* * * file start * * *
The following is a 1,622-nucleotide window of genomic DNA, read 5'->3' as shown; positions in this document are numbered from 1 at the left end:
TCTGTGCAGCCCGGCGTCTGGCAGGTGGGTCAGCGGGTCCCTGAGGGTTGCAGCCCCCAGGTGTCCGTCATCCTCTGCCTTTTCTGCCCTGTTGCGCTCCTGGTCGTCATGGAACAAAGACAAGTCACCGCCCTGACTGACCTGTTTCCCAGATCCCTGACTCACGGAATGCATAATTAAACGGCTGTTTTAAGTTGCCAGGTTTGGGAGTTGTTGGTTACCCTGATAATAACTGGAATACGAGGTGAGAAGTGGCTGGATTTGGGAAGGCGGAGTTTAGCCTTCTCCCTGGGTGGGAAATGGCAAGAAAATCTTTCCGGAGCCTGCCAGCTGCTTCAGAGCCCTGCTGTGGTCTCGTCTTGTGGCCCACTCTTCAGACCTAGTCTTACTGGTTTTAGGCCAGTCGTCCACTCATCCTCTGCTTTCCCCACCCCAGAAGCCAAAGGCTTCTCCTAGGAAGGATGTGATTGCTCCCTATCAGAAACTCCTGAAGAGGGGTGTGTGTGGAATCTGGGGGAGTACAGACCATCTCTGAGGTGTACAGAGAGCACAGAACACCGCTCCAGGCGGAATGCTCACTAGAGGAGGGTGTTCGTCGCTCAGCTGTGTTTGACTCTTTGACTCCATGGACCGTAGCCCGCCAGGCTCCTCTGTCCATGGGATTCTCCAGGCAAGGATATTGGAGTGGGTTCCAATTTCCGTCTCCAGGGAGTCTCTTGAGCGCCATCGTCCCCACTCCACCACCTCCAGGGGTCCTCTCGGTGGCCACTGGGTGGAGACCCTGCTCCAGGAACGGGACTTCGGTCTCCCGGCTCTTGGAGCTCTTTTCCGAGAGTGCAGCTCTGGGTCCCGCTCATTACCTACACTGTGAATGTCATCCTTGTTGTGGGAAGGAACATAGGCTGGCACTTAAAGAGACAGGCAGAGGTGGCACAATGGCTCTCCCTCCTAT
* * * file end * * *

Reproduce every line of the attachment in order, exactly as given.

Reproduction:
The following is a 1,622-nucleotide window of genomic DNA, read 5'->3' as shown; positions in this document are numbered from 1 at the left end:
TCTGTGCAGCCCGGCGTCTGGCAGGTGGGTCAGCGGGTCCCTGAGGGTTGCAGCCCCCAGGTGTCCGTCATCCTCTGCCTTTTCTGCCCTGTTGCGCTCCTGGTCGTCATGGAACAAAGACAAGTCACCGCCCTGACTGACCTGTTTCCCAGATCCCTGACTCACGGAATGCATAATTAAACGGCTGTTTTAAGTTGCCAGGTTTGGGAGTTGTTGGTTACCCTGATAATAACTGGAATACGAGGTGAGAAGTGGCTGGATTTGGGAAGGCGGAGTTTAGCCTTCTCCCTGGGTGGGAAATGGCAAGAAAATCTTTCCGGAGCCTGCCAGCTGCTTCAGAGCCCTGCTGTGGTCTCGTCTTGTGGCCCACTCTTCAGACCTAGTCTTACTGGTTTTAGGCCAGTCGTCCACTCATCCTCTGCTTTCCCCACCCCAGAAGCCAAAGGCTTCTCCTAGGAAGGATGTGATTGCTCCCTATCAGAAACTCCTGAAGAGGGGTGTGTGTGGAATCTGGGGGAGTACAGACCATCTCTGAGGTGTACAGAGAGCACAGAACACCGCTCCAGGCGGAATGCTCACTAGAGGAGGGTGTTCGTCGCTCAGCTGTGTTTGACTCTTTGACTCCATGGACCGTAGCCCGCCAGGCTCCTCTGTCCATGGGATTCTCCAGGCAAGGATATTGGAGTGGGTTCCAATTTCCGTCTCCAGGGAGTCTCTTGAGCGCCATCGTCCCCACTCCACCACCTCCAGGGGTCCTCTCGGTGGCCACTGGGTGGAGACCCTGCTCCAGGAACGGGACTTCGGTCTCCCGGCTCTTGGAGCTCTTTTCCGAGAGTGCAGCTCTGGGTCCCGCTCATTACCTACACTGTGAATGTCATCCTTGTTGTGGGAAGGAACATAGGCTGGCACTTAAAGAGACAGGCAGAGGTGGCACAATGGCTCTCCCTCCTAT